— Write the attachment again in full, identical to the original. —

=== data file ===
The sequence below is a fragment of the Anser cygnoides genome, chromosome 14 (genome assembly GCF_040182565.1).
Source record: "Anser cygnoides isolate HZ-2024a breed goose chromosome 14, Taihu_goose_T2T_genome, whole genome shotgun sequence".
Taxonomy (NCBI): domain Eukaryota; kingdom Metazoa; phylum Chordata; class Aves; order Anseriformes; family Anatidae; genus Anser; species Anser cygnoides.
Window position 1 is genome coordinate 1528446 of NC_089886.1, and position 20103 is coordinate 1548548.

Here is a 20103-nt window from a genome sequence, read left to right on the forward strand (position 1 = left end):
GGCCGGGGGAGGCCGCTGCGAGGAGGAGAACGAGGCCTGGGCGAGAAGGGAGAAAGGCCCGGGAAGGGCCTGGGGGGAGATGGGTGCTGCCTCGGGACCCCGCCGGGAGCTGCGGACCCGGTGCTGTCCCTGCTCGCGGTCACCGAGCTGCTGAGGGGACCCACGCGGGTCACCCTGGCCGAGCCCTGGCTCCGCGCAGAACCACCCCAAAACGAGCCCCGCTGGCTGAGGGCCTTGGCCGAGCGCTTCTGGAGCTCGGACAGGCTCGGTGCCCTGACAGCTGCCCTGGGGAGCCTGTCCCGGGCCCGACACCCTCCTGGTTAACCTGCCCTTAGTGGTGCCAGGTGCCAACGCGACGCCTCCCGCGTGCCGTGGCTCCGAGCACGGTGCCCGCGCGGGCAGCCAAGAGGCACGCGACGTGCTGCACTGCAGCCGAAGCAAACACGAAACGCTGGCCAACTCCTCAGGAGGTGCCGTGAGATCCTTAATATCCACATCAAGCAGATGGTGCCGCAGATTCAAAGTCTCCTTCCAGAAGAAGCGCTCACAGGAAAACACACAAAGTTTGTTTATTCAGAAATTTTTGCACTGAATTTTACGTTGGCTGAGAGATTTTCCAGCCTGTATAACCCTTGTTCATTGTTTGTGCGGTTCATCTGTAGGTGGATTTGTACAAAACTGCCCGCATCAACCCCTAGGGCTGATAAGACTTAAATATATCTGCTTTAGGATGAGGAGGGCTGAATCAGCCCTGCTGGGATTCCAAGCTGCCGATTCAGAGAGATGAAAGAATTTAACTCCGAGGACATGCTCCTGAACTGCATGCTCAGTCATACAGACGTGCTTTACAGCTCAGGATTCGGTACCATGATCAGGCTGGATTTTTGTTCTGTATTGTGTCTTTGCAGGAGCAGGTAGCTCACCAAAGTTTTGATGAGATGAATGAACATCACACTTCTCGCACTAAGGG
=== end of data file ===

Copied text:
The sequence below is a fragment of the Anser cygnoides genome, chromosome 14 (genome assembly GCF_040182565.1).
Source record: "Anser cygnoides isolate HZ-2024a breed goose chromosome 14, Taihu_goose_T2T_genome, whole genome shotgun sequence".
Taxonomy (NCBI): domain Eukaryota; kingdom Metazoa; phylum Chordata; class Aves; order Anseriformes; family Anatidae; genus Anser; species Anser cygnoides.
Window position 1 is genome coordinate 1528446 of NC_089886.1, and position 20103 is coordinate 1548548.

Here is a 20103-nt window from a genome sequence, read left to right on the forward strand (position 1 = left end):
GGCCGGGGGAGGCCGCTGCGAGGAGGAGAACGAGGCCTGGGCGAGAAGGGAGAAAGGCCCGGGAAGGGCCTGGGGGGAGATGGGTGCTGCCTCGGGACCCCGCCGGGAGCTGCGGACCCGGTGCTGTCCCTGCTCGCGGTCACCGAGCTGCTGAGGGGACCCACGCGGGTCACCCTGGCCGAGCCCTGGCTCCGCGCAGAACCACCCCAAAACGAGCCCCGCTGGCTGAGGGCCTTGGCCGAGCGCTTCTGGAGCTCGGACAGGCTCGGTGCCCTGACAGCTGCCCTGGGGAGCCTGTCCCGGGCCCGACACCCTCCTGGTTAACCTGCCCTTAGTGGTGCCAGGTGCCAACGCGACGCCTCCCGCGTGCCGTGGCTCCGAGCACGGTGCCCGCGCGGGCAGCCAAGAGGCACGCGACGTGCTGCACTGCAGCCGAAGCAAACACGAAACGCTGGCCAACTCCTCAGGAGGTGCCGTGAGATCCTTAATATCCACATCAAGCAGATGGTGCCGCAGATTCAAAGTCTCCTTCCAGAAGAAGCGCTCACAGGAAAACACACAAAGTTTGTTTATTCAGAAATTTTTGCACTGAATTTTACGTTGGCTGAGAGATTTTCCAGCCTGTATAACCCTTGTTCATTGTTTGTGCGGTTCATCTGTAGGTGGATTTGTACAAAACTGCCCGCATCAACCCCTAGGGCTGATAAGACTTAAATATATCTGCTTTAGGATGAGGAGGGCTGAATCAGCCCTGCTGGGATTCCAAGCTGCCGATTCAGAGAGATGAAAGAATTTAACTCCGAGGACATGCTCCTGAACTGCATGCTCAGTCATACAGACGTGCTTTACAGCTCAGGATTCGGTACCATGATCAGGCTGGATTTTTGTTCTGTATTGTGTCTTTGCAGGAGCAGGTAGCTCACCAAAGTTTTGATGAGATGAATGAACATCACACTTCTCGCACTAAGGG